A quick simple one this time: Setting up a simple Samba file server on the Raspberry Pi so that you can copy files across or develop code on a Windows machine.
To most familiar with Linux this is not rocket science but I wanted to document the simple setup I use to allow non-restricted file sharing on the RPi.
This isn't designed to be a secure file server setup as it doesn't have any user authentication but for a local development node it allows quick and easy access.
This guide describes how to setup a Raspberry Pi as a Squeezebox server. It assumes a clean installation of Rasbian is setup and ready on the RPi. This will allow you to stream music from a central server to one or more players via your network. You can combine this with a wireless network and power your RPi from a battery to make this a truely portable music system.
Player clients can be either 'proper' Squeezebox products or you can use software players together in the same system. I will detail in a seperate post how to setup the RPi to be a Squeezebox client, you can have the player running on the same device as the server or you can have it running on a seperate RPi. You can also choose to synchronise multiple devices to the same music source and therefore stream the same music to multiple rooms!
I am going to publish a small series of articles on the Raspberry Pi and give setup instructions for the things I am going to be using it for. As much as anything else these articles are for future reference for myself and I hope may be useful to some others too.
This first article details my basic setup of a Pi including setting a static IP ready for it to be used on whichever project I need.
Download and setup Raspbian as per instructions on the Pi site, let it boot up and find it's IP address (I just let it boot and look at my routers DHCP table). Using Putty (or any other SSH terminal) login to your Pi (user: pi, password: raspberry).
The first thing I like to do is to run the configuration utility in order to set the timezone, change the login password and expand the file system to use all of the available SD space.
For anyone who's tried to setup VPN it is without a doubt a "black art". The information given by most sites on the net is incomplete, incorrect and sometimes just plain stupid. We setup VPN a while back at work with PPTP and after an initial learning curve managed it relatively easily. We quickly learnt that PPTP is not a very secure method to use and started to setup a L2TP/IPSec connection, this is where the fun really started!
Installing CrashPlan on my QNAP TS-210 NAS in headless mode means that I have an instant online backup of all of my archive data stored on my NAS drive. CrashPlan keeps revision history of all my files, allowing me to recover my NAS to a state at any date should I lose data or overwrite something.
Today at work we swapped from using CVSNT on a Windows server machine to using CVS for linux on a QNAP NAS storage box. All appeared to be working fine until I checked out a file that was committed as a binary file. I quickly realised that half of the repository was corrupt (i.e. all binary files). After a little bit of research it was clear that CVSNT and CVS for linux are not directly compatible any more as they store the fact that a file is binary in a different format.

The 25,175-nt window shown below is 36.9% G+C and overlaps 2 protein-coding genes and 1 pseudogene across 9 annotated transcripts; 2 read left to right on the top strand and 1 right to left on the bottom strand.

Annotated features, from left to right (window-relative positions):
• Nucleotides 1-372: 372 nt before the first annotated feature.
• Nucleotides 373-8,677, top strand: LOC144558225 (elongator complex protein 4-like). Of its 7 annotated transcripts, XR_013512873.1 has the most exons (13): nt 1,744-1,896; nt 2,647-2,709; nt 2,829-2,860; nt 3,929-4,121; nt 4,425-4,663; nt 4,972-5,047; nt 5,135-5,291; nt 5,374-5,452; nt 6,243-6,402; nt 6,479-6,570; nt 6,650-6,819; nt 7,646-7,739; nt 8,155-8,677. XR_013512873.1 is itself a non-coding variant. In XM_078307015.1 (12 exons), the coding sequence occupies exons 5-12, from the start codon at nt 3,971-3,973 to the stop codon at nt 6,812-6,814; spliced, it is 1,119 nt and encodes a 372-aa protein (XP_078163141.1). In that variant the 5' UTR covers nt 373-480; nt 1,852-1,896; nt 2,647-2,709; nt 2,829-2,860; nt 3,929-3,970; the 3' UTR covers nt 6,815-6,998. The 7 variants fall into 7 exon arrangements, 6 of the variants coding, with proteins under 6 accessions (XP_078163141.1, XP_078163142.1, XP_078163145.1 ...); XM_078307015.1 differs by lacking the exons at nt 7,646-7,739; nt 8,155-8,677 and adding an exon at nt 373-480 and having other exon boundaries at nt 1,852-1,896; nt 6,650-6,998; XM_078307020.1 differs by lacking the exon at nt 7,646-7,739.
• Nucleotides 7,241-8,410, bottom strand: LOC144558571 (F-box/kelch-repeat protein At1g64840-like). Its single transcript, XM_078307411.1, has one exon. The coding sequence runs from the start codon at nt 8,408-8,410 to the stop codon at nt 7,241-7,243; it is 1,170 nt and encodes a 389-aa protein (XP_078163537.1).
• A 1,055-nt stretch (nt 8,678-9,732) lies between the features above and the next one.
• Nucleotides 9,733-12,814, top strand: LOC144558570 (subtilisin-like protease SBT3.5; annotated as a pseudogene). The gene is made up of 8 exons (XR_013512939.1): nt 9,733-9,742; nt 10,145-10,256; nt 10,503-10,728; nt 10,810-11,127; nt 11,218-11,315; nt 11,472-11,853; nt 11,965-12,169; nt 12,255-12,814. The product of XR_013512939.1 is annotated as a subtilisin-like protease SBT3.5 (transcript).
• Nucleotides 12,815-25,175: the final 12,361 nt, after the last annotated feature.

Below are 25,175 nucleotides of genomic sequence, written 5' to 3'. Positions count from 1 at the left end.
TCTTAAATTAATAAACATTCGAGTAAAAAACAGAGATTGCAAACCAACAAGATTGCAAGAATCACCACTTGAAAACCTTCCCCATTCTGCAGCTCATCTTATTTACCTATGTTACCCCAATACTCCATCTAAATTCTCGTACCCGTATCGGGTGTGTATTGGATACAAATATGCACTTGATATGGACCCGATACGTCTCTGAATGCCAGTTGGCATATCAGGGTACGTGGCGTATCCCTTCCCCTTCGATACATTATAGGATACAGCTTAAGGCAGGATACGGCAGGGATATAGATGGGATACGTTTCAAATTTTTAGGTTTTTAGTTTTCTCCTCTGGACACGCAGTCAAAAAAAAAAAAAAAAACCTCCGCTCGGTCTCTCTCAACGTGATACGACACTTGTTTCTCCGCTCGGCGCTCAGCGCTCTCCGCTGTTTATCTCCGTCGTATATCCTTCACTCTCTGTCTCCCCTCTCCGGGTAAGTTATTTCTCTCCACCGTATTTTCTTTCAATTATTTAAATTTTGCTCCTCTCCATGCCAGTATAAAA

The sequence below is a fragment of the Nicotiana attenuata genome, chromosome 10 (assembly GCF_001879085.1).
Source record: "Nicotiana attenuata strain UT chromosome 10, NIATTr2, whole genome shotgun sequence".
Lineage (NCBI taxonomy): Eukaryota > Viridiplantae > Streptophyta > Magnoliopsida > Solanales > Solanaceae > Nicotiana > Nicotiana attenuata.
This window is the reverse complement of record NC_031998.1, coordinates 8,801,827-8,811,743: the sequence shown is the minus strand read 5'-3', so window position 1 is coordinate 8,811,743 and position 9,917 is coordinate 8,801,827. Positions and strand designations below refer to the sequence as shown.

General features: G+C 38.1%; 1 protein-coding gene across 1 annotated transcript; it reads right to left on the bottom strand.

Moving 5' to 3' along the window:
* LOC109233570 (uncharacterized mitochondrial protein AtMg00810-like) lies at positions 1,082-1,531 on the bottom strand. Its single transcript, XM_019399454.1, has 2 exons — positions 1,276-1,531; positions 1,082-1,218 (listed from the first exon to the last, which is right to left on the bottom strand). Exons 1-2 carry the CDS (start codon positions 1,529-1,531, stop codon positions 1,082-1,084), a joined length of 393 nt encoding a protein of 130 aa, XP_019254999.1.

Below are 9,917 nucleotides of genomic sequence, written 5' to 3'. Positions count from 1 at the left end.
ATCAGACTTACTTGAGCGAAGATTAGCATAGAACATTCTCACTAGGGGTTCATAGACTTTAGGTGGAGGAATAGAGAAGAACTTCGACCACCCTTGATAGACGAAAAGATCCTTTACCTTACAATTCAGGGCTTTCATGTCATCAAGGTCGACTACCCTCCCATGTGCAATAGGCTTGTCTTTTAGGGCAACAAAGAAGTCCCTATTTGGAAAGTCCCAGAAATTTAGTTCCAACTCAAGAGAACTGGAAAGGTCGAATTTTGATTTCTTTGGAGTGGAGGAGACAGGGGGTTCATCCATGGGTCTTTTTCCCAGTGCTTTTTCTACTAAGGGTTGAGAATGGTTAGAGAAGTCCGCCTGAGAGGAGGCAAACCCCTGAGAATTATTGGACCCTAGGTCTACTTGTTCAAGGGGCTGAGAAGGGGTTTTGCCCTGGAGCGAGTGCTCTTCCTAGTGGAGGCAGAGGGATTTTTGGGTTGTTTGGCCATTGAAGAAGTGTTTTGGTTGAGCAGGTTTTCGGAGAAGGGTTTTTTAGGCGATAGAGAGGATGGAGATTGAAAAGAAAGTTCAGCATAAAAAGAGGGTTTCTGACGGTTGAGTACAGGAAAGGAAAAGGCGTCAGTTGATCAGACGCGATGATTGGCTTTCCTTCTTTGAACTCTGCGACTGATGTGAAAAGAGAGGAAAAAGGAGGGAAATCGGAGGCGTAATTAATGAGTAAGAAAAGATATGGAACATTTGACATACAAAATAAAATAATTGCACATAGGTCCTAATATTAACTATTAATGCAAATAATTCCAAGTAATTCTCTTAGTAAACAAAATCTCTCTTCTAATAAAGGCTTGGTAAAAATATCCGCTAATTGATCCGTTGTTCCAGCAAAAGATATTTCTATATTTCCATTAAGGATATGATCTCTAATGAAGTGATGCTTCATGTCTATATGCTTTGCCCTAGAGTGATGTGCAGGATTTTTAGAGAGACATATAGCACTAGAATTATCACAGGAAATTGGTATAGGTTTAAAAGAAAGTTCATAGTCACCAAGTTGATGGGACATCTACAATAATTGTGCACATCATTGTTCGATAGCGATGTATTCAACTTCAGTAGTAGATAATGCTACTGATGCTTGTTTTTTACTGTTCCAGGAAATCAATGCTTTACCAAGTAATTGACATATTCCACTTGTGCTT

In each repository file there are entries that specify file formats, cvs comments, versions, etc. In amongst these is a flag that specifies the file type.
A file specified as binary in CVSNT has a line reading (where the space is actually a tab):
A file specified as binary in CVS has a line reading (where the space is actually a tab):
If you need to boot of a usb drive in order to install an operating system then follow these steps on a Windows machine in order to make the drive bootable.
DISKPART> list disk
Disk ### Status Size Free Dyn Gpt
-------- ------------- ------- ------- --- ---
Disk 0 Online 149 GB 0 B
Disk 1 Online 3834 MB 0 B
Vista recently kept refusing to allow me to login to my NAS share because it was already connected with another user/session. I resolved this by forcing the connection to be disconnected.
From the command prompt enter:
This is my step by step instructions for how I setup Ubuntu server as a transparent Squid web cache.
Note: This post is by no means a definative guide on setting up a server, or squid, but is just the steps I took in getting it working in its most basic form.
- Install Ubuntu Server 9.10
- Logon to the server and login as root
- "sudo su"
I've spent a few days reading up and have managed to successfully (and fairly pain-lessly) setup Ubuntu Server 9.10. So far I have setup a clean install, installed OpenSSH and Squid and setup routing so that the Squid Caching is transparent to clients using the box as a gateway.
The server is setup with only one network card with 2 subnets, the system forwards requests on the HTTP port to the Squid port and provides a transparent cache. Requests coming in from either subnet pass through the server correctly however that is no isolation between the two networks.
Next I want to setup a 2nd network card and firewall between the two networks. I also want to setup Apache/PHP and serve an admin GUI for the system.
Step-by step configuration to follow....